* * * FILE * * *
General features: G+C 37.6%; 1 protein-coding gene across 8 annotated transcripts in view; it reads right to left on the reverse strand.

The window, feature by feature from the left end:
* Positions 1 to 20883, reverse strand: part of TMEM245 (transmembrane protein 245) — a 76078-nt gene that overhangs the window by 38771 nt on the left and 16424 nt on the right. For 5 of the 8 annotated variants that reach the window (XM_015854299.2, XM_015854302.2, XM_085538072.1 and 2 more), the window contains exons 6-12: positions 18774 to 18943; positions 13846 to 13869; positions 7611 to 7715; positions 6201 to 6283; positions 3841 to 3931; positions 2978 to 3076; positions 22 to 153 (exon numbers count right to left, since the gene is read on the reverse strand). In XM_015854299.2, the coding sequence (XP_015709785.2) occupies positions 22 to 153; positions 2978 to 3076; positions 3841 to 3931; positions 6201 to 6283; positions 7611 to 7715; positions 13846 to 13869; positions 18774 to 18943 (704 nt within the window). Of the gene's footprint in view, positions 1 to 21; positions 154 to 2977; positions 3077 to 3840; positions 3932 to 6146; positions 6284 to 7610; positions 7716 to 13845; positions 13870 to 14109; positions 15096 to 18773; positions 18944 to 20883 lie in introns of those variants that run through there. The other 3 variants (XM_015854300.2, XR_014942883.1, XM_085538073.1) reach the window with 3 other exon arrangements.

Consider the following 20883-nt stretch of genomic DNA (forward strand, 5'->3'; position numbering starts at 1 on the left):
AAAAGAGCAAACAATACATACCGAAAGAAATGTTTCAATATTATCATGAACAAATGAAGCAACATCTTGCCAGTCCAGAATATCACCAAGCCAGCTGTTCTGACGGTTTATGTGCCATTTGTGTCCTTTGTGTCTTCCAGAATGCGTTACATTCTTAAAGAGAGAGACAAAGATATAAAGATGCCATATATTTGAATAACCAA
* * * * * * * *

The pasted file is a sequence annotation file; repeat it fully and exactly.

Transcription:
General features: G+C 37.6%; 1 protein-coding gene across 8 annotated transcripts in view; it reads right to left on the reverse strand.

The window, feature by feature from the left end:
* Positions 1 to 20883, reverse strand: part of TMEM245 (transmembrane protein 245) — a 76078-nt gene that overhangs the window by 38771 nt on the left and 16424 nt on the right. For 5 of the 8 annotated variants that reach the window (XM_015854299.2, XM_015854302.2, XM_085538072.1 and 2 more), the window contains exons 6-12: positions 18774 to 18943; positions 13846 to 13869; positions 7611 to 7715; positions 6201 to 6283; positions 3841 to 3931; positions 2978 to 3076; positions 22 to 153 (exon numbers count right to left, since the gene is read on the reverse strand). In XM_015854299.2, the coding sequence (XP_015709785.2) occupies positions 22 to 153; positions 2978 to 3076; positions 3841 to 3931; positions 6201 to 6283; positions 7611 to 7715; positions 13846 to 13869; positions 18774 to 18943 (704 nt within the window). Of the gene's footprint in view, positions 1 to 21; positions 154 to 2977; positions 3077 to 3840; positions 3932 to 6146; positions 6284 to 7610; positions 7716 to 13845; positions 13870 to 14109; positions 15096 to 18773; positions 18944 to 20883 lie in introns of those variants that run through there. The other 3 variants (XM_015854300.2, XR_014942883.1, XM_085538073.1) reach the window with 3 other exon arrangements.

Consider the following 20883-nt stretch of genomic DNA (forward strand, 5'->3'; position numbering starts at 1 on the left):
AAAAGAGCAAACAATACATACCGAAAGAAATGTTTCAATATTATCATGAACAAATGAAGCAACATCTTGCCAGTCCAGAATATCACCAAGCCAGCTGTTCTGACGGTTTATGTGCCATTTGTGTCCTTTGTGTCTTCCAGAATGCGTTACATTCTTAAAGAGAGAGACAAAGATATAAAGATGCCATATATTTGAATAACCAA